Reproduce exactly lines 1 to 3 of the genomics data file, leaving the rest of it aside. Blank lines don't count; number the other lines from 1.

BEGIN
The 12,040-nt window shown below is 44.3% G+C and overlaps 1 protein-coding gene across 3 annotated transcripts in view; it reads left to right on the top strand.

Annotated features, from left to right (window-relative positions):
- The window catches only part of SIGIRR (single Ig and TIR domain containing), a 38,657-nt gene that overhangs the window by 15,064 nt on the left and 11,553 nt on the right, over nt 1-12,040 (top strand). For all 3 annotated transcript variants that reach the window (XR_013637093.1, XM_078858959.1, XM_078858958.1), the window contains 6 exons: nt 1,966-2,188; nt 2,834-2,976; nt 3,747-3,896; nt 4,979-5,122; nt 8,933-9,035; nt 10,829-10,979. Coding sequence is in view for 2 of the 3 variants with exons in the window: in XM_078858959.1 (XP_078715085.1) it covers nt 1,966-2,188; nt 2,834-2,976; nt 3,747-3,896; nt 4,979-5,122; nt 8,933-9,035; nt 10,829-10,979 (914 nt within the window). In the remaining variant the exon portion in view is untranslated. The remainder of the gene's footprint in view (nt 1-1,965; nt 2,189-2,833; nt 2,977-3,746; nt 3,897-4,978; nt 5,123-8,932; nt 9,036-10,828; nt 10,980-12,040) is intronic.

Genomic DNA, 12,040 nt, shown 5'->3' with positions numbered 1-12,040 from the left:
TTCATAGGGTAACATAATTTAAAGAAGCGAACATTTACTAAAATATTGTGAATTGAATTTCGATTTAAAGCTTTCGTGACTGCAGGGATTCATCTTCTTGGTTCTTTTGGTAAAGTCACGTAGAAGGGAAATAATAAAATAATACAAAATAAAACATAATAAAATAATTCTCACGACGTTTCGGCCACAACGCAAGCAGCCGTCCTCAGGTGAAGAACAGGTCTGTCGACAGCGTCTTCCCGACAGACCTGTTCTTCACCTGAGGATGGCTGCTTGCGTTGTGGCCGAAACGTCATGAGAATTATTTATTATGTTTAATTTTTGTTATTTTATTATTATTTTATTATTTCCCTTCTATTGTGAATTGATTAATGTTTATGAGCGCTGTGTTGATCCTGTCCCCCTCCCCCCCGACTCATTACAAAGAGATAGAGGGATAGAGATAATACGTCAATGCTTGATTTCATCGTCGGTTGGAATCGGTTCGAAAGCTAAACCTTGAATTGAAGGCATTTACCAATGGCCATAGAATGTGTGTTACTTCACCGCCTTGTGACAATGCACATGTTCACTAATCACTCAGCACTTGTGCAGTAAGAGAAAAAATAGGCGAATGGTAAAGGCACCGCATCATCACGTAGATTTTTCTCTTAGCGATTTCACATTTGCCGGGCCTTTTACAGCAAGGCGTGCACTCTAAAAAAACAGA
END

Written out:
The 12,040-nt window shown below is 44.3% G+C and overlaps 1 protein-coding gene across 3 annotated transcripts in view; it reads left to right on the top strand.

Annotated features, from left to right (window-relative positions):
- The window catches only part of SIGIRR (single Ig and TIR domain containing), a 38,657-nt gene that overhangs the window by 15,064 nt on the left and 11,553 nt on the right, over nt 1-12,040 (top strand). For all 3 annotated transcript variants that reach the window (XR_013637093.1, XM_078858959.1, XM_078858958.1), the window contains 6 exons: nt 1,966-2,188; nt 2,834-2,976; nt 3,747-3,896; nt 4,979-5,122; nt 8,933-9,035; nt 10,829-10,979. Coding sequence is in view for 2 of the 3 variants with exons in the window: in XM_078858959.1 (XP_078715085.1) it covers nt 1,966-2,188; nt 2,834-2,976; nt 3,747-3,896; nt 4,979-5,122; nt 8,933-9,035; nt 10,829-10,979 (914 nt within the window). In the remaining variant the exon portion in view is untranslated. The remainder of the gene's footprint in view (nt 1-1,965; nt 2,189-2,833; nt 2,977-3,746; nt 3,897-4,978; nt 5,123-8,932; nt 9,036-10,828; nt 10,980-12,040) is intronic.